Carter G. Woodson Statue
Backstory and Context
Carter G. Woodson was born in Buckingham County, Virginia, on December 19, 1875, where he grew up working on a farm. Carter’s family temporarily moved to Fayette County, West Virginia, in the 1880s so that his father could work in the railroad industry, and he and his brother could work in the coal mines. In 1895, when Carter was 20 years old, he enrolled in high school at Frederick Douglass High School and completed all the coursework required to graduate in just two years. After graduating in 1897, Carter attended Lincoln University in Pennsylvania, but graduated from Berea College in Kentucky in 1903. Berea had been a higher education institution established by abolitionists in the 1850s with the purpose of educating ex-slaves, and Carter graduated one year before Kentucky made a law prohibiting interracial education. Carter returned to Frederick Douglass High School after graduating college to teach, and also spent four years teaching in the Philippines.
Carter G. Woodson valued education more than anything in life, and believed that it was the key to transforming society, improving race relations, and benefiting the lower classes. He enrolled in the University of Chicago in 1907 to better educate himself, and graduated with a bachelor’s and master’s degree in European History; his thesis was on French diplomatic policy toward Germany in the eighteenth century. In 1909, Woodson was accepted to Harvard University and earned his Ph.D in history in 1912 with the assistance of scholarships. Woodson’s dissertation was never published, but it was on the events leading to the creation of the state of West Virginia after the Civil War broke out. After Harvard, Woodson taught in Washington until 1919 at the Armstrong and Dunbar/M Street high schools. From 1919 to 1920, Woodson was the dean of arts and sciences, professor of history, and head of the graduate program in history at Howard University. Then from 1920 to 1922, Woodson taught at the West Virginia Collegiate Institute, followed by a return to Washington to direct the Association for the Study of Negro Life and History full time.
While Woodson was earning ranks in higher education, he was also still working on his passion project of spreading knowledge of African American history to all levels. The Journal of Negro History began publication in 1916, to provide a platform for works in black history. Woodson believed that if African American history was taught at all levels it would diminish racial issues, and founded the annual celebration of Negro History Week in February 1926. The Journal of Negro History led to the creation of the Negro History Bulletin, another platform that could be used to publish African American history works, and the Negro History Week turned into what we now know at Black History Month. The Journal of Negro History was a pure form of equality; not only did the journal provide a place for black scholars to be published, but it also provided a place for white scholars to be published when their ideas of slavery or black history did not fit the well-known white narrative. The journal provided multiple topics on black history such as slavery, the slave trade, black culture, the family, religion, and antislavery and abolitionism, and included biographical articles on prominent African Americans.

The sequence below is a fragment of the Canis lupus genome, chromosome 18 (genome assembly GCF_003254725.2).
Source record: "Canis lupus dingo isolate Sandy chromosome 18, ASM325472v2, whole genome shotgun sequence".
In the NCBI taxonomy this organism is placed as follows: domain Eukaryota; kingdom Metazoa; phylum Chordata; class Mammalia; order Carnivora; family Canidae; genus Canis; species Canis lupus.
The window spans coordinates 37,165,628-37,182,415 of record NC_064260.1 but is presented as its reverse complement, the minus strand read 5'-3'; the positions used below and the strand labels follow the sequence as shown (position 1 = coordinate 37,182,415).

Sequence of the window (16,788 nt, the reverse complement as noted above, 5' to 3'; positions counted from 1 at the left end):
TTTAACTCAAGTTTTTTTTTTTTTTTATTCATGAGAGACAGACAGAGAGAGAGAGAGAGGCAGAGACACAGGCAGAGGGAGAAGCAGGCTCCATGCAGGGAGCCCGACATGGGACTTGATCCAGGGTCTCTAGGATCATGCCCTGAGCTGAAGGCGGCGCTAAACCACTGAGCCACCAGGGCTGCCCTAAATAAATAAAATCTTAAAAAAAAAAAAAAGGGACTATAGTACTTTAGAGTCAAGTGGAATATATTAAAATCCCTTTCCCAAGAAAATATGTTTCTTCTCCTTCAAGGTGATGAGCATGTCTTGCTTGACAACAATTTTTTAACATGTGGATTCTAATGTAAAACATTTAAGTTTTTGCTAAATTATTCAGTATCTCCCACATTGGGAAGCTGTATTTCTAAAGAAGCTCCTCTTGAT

Negro History Week increased awareness of and interest in black history among both blacks and whites, and was chosen to be celebrated at that time because of Frederick Douglass and Abraham Lincoln’s birthdays. Each year, he sent promotional brochures and pamphlets to state boards of education, elementary and secondary schools, colleges, women's clubs, black newspapers and periodicals, and white scholarly journals suggesting ways to celebrate. Woodson provided these institutions with primary and secondary sources to be handed out as information, and eventually Negro History Week was being celebrated in every state in America, and even reached some foreign countries.
Woodson changed the way America viewed the black population by using new sources and methods, such as census data, slave testimony, and oral history. This information made Americans realize that blacks were not just victims of white oppression, but they were vital and major roles in America’s development. The NAACP awarded Woodson with the highest honor, the Spingarn Medal, in June 1926, because of his endless efforts to promote African American history. Woodson directed the Association for the Study of Negro Life and History until his death in 1950; today there are multiple scholarships and programs dedicated to his life and research.
Jacqueline Goggin. "Woodson, Carter Godwin";
American National Biography Online Feb. 2000.
Access Date: Wed Nov 02 2016
Bickley, Ancella R. "Carter G. Woodson." e-WV: The West Virginia Encyclopedia. 03 December 2015. Web. 02 November 2016.